What do we call those who trade belonging with truth, so they can be free of the legacy of childhood abuse or domestic violence, if not warriors? Martha Beck is such a woman. Her memoir, Leaving the Saints, is a sequel of sorts to her bestselling book, Expecting Adam. This time the story is about Martha, who could not have imagined the confluence of events that would open her mind to the unimaginable truth about her past.
After the birth of her child Adam, Martha and her young family return to Utah, the heartland of the Mormon faith where she grew up. She settles into the supportive Mormon community, and takes a position at the Brigham Young University. Lecturing in feminism was never going to be easy for Beck here – it was an act of courage that came with the risk of losing her job, if not her association with everyone she knew and loved, including her family.
Although Beck acknowledges the selfless good deeds of many Latter-day Saints (as the followers of the faith call themselves), she also shows Mormonism up to be the ‘difficult parent’, who demands loyalty at the expense of a member’s ‘mind and soul’. And for female followers, the sacrifice can also include the flesh. Eventually she is shocked by the apparent wide-scale evidence of sexual abuse of girls in the faith. She says, “It is virtually impossible to describe how thoroughly Mormon culture still maintains the standard of submissive, obedient women, and powerful, infallible male leaders.”
As a result of her meticulous research, Beck discovers the depth of fraud behind the scriptures of the Mormon faith, a religion created by Joseph Smith in the 1830s, which is now followed by over 15 million people world-wide. She is sickened, as is the reader, by the magnitude of the contract of pretence and censorship that its followers are forced to comply with.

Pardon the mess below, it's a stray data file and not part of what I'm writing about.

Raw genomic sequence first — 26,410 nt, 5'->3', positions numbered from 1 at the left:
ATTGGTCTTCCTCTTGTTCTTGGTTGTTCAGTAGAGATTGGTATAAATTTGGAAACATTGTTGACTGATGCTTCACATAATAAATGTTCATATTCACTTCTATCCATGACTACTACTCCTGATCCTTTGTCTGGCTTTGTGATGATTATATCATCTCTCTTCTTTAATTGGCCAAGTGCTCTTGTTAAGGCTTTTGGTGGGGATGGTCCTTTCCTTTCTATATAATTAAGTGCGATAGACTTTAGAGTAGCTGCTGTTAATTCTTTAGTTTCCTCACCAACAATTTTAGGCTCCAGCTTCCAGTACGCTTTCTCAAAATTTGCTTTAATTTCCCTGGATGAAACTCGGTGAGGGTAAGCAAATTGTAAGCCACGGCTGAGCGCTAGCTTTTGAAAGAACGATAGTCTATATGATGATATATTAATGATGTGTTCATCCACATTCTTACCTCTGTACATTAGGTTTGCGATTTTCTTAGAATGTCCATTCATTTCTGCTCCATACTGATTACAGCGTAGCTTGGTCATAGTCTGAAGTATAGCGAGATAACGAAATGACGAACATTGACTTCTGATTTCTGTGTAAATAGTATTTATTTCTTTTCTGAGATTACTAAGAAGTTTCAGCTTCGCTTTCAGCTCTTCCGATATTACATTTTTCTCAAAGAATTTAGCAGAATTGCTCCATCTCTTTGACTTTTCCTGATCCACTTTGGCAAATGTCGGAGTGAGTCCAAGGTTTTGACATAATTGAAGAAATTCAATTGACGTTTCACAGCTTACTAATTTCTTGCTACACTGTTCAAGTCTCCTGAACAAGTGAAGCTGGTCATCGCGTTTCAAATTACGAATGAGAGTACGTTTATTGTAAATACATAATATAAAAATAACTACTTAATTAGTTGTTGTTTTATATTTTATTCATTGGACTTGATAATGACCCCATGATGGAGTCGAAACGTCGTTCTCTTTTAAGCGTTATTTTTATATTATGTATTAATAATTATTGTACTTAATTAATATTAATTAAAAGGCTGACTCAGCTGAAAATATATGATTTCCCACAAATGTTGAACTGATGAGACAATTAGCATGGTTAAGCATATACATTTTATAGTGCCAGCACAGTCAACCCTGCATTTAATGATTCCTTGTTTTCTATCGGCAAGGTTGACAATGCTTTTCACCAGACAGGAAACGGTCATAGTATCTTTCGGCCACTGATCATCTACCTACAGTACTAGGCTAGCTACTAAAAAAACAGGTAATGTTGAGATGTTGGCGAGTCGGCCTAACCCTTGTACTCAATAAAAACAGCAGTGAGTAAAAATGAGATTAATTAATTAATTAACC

On a personal level, we watch as Beck is drawn into the slow-burn of what psychologists call sanctuary trauma, “the result of … running for protection to the very places and people who reaffirm the message” of the original trauma.
It is in this context that Beck also explores her relationship with her father, a prominent Mormon elder with a very public profile. By the time Martha’s story takes place he is a very old, emotionally supressed man, possibly suffering from PTSD. Even when Martha was young, he proved himself to be so self-absorbed that he would sometimes break into one of the many languages he is proficient at in the middle of a conversation, in total disregard for his listener. He also goes to surreal lengths when called on to discuss difficult topics by quoting from classic literature rather than using his own words, to which Beck, with a similarly keen intellect, is able to respond in kind.
The endurance of Martha Beck in her efforts to hold on to her family of origin without forfeiting herself, and what she knows to be true, are nothing short of epic. Deeply curious, Martha continues her quest to understand her father and the faith that consumes him. Her wisdom and personal maturity seem to develop within the pages of this book. Towards the end, her deep desire to reconcile her experiences with her religion generates an accumulation of wisdom and a personal philosophy of life that emanates off almost every page. She is not vengeful or bitter about her losses – the greatest losses that any human can suffer – but rather develops a profound appreciation for what it means to be a spiritual being, and how, beneath our fears and armour, we all are.